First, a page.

Hardening Off Venus flytraps

Venus flytraps, or any plant for that matter, growing in sheltered or extremely controlled conditions, such as indoors under artificial lighting, in a greenhouse, or in a windowsill, will need a period to adjust to outdoor growing conditions. This process is known as hardening off plants. This article will give instructions on how to harden off Venus flytraps.

Through the process of hardening off, plants are gradually introduced to harsher conditions in a less controlled environment (typically outdoors). The plants are exposed to more sun, wind, rain, etc., and this exposure toughens up the cuticle on the leaves so that the plants lose less water and become accustomed to the UV rays of the sun on their leaves.

Similarly, we humans cannot go from receiving any direct sunlight on our skin to receiving multiple hours of sunlight every day. We would get severely sunburned if we did! We need to slowly introduce our skin to sunlight, allowing the pigment in our skin to darken gradually. As we prolong exposure, our skin will get darker until we have acquired a nice tan.

Venus flytraps coming from protected environments also need gradual exposure to sunlight in order to avoid getting sunburned.

Sunburned Cupped Trap Venus Fly Traps
Sunburned Cupped Trap Venus flytraps

Methods for hardening off Venus flytraps

There are a few approaches to hardening off Venus flytraps. These include:

1) Placing the plant in a location that is protected from full sun, but received bright indirect sunlight. A few examples of such locations include under a large tree that shades the area all day, under a 50% shade cloth, or under a deck where some dappled light still gets through.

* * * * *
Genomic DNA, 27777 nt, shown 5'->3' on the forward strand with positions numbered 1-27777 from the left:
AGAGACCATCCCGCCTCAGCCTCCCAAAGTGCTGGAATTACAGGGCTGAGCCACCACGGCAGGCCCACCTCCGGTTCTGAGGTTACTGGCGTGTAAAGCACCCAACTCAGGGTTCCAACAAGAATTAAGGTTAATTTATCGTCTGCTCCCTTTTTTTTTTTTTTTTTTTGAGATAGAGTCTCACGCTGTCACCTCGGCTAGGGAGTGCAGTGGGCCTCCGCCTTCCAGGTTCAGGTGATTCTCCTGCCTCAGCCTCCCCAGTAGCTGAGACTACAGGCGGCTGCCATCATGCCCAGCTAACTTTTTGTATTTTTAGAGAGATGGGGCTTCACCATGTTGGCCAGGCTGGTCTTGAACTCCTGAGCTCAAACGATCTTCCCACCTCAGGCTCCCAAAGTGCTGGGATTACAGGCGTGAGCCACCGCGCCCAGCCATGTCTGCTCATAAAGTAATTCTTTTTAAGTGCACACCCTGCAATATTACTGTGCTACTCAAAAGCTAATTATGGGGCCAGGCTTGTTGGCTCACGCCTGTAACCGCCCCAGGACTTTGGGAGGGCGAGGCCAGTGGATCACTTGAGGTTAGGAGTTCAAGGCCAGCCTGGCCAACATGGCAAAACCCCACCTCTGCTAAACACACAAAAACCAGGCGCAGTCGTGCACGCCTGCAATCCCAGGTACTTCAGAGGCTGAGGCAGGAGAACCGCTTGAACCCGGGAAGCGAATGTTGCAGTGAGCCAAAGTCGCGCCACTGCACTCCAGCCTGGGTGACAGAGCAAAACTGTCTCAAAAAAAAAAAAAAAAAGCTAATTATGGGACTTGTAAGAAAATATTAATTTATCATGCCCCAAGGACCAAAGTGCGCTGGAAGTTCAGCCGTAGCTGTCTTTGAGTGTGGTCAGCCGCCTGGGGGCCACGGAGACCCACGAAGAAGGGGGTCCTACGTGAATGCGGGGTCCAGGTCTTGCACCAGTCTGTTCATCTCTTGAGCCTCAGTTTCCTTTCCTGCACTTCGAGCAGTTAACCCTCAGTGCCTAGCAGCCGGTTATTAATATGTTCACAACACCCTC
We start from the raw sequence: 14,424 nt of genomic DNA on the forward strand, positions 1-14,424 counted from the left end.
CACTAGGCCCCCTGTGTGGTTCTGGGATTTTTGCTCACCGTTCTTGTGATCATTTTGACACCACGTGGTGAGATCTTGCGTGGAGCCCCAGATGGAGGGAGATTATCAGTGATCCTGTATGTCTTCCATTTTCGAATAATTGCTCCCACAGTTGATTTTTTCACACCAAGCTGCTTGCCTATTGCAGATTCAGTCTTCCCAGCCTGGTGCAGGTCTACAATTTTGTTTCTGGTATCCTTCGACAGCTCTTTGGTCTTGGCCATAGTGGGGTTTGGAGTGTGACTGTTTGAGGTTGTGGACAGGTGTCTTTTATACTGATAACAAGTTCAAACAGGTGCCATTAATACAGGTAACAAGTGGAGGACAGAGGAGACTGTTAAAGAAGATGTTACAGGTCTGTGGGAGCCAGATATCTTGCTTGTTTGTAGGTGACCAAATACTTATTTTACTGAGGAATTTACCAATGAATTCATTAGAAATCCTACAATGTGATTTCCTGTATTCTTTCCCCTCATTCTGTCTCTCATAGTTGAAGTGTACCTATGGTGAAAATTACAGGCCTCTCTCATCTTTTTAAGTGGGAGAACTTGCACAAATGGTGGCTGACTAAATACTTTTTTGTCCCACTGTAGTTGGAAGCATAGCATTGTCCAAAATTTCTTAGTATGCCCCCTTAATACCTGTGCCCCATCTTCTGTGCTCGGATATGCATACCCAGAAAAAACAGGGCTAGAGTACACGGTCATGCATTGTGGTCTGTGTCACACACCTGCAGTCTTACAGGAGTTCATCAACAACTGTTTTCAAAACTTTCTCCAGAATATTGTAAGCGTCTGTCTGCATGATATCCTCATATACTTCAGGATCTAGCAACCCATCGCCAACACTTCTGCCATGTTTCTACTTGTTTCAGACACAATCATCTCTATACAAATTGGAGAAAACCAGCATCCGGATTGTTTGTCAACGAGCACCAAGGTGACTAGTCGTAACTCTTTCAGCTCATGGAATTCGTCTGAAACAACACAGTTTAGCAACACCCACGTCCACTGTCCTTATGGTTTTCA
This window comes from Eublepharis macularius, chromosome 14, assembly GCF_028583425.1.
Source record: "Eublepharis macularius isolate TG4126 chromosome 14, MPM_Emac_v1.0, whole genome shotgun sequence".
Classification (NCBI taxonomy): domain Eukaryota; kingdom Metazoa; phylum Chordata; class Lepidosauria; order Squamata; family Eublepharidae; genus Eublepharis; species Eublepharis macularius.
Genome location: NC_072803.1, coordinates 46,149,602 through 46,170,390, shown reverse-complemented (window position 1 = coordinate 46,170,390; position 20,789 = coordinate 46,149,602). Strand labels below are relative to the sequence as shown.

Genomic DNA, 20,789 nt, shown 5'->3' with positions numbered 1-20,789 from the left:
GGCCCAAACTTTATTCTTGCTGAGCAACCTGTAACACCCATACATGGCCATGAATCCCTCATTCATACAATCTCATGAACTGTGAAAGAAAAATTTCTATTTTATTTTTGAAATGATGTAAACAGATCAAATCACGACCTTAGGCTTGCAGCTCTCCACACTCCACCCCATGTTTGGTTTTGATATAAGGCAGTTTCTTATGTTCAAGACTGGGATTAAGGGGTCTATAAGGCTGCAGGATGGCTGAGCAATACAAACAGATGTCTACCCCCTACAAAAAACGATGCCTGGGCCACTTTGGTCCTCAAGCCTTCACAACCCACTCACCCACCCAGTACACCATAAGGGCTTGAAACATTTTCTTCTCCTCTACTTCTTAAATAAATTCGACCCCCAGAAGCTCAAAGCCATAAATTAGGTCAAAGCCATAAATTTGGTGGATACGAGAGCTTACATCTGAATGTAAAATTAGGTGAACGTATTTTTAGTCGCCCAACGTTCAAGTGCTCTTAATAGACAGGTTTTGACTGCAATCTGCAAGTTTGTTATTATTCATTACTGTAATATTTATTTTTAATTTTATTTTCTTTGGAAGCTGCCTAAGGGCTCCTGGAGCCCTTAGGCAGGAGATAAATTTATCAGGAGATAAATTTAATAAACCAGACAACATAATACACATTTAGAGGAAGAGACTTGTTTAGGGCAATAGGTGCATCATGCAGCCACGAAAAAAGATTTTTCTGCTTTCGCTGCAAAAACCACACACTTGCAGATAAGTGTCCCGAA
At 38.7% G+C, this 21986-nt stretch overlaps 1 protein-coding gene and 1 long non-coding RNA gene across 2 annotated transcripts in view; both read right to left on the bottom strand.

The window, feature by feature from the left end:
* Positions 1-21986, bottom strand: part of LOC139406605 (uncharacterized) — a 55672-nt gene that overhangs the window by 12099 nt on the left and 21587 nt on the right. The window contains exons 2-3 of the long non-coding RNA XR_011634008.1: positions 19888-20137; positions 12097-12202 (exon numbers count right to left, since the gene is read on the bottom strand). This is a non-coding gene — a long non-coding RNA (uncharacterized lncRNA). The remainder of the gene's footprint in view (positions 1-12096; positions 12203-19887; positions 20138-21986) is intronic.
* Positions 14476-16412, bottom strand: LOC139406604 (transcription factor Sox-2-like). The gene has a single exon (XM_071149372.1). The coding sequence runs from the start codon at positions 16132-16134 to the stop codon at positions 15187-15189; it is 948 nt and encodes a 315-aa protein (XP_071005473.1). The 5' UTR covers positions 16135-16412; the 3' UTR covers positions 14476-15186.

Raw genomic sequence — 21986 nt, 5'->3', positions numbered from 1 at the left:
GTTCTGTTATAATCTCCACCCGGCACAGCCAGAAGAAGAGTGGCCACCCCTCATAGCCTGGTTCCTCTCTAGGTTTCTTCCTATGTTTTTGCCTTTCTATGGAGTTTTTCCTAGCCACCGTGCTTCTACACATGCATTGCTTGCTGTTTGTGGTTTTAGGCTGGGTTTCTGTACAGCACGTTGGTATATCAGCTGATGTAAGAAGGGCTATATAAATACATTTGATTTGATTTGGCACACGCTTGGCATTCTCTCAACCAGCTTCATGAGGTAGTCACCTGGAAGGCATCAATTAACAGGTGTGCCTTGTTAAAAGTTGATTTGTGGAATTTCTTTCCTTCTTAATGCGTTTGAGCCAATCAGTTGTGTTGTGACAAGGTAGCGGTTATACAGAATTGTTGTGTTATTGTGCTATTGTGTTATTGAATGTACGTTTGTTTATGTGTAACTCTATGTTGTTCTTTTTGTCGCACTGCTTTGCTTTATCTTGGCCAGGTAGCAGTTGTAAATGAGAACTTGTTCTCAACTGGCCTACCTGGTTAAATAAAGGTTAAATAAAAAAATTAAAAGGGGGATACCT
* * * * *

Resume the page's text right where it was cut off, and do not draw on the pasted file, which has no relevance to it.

2) Place the plant outdoors in the early morning sun each day for a fixed period of time and then bring the plant back indoors or to a more sheltered location. Start with a 30 minute exposure time and gradually increase the exposure time over the course of a month until the plant is outdoors in full sun all day.

3) Place the plant outdoors in full sun provided that it is sufficiently early in the growing season and the sun is not too intense. People at northern latitudes can get away with this much easier than those in the South.

Some people choose to simply put an unhardened Venus flytrap out in full sun and let it acclimate without a hardening off period. This can be done, but there is a risk of losing the plant. At the very least, the plant will likely suffer severe sunburn and most likely will lose most of its leaves.